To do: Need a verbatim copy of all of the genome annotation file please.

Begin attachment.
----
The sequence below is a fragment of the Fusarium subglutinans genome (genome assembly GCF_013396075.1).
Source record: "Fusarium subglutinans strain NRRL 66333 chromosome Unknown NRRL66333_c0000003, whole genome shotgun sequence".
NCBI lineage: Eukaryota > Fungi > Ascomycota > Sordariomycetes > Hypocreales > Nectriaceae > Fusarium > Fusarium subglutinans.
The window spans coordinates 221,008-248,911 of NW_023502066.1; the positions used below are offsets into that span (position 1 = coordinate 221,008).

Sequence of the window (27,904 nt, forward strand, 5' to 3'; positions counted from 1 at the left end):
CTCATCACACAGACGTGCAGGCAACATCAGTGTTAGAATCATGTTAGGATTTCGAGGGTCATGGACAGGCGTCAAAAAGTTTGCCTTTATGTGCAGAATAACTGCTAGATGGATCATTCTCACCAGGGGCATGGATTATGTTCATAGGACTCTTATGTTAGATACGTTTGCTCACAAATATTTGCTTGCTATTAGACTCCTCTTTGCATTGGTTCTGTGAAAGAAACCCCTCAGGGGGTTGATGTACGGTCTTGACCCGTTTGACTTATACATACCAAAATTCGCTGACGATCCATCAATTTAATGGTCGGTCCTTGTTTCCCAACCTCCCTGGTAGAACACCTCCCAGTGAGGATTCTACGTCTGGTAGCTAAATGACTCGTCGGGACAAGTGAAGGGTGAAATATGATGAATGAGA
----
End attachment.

The sequence below is a fragment of the Fusarium subglutinans genome (genome assembly GCF_013396075.1).
Source record: "Fusarium subglutinans strain NRRL 66333 chromosome Unknown NRRL66333_c0000003, whole genome shotgun sequence".
NCBI lineage: Eukaryota > Fungi > Ascomycota > Sordariomycetes > Hypocreales > Nectriaceae > Fusarium > Fusarium subglutinans.
The window spans coordinates 221,008-248,911 of NW_023502066.1; the positions used below are offsets into that span (position 1 = coordinate 221,008).

Sequence of the window (27,904 nt, forward strand, 5' to 3'; positions counted from 1 at the left end):
CTCATCACACAGACGTGCAGGCAACATCAGTGTTAGAATCATGTTAGGATTTCGAGGGTCATGGACAGGCGTCAAAAAGTTTGCCTTTATGTGCAGAATAACTGCTAGATGGATCATTCTCACCAGGGGCATGGATTATGTTCATAGGACTCTTATGTTAGATACGTTTGCTCACAAATATTTGCTTGCTATTAGACTCCTCTTTGCATTGGTTCTGTGAAAGAAACCCCTCAGGGGGTTGATGTACGGTCTTGACCCGTTTGACTTATACATACCAAAATTCGCTGACGATCCATCAATTTAATGGTCGGTCCTTGTTTCCCAACCTCCCTGGTAGAACACCTCCCAGTGAGGATTCTACGTCTGGTAGCTAAATGACTCGTCGGGACAAGTGAAGGGTGAAATATGATGAATGAGA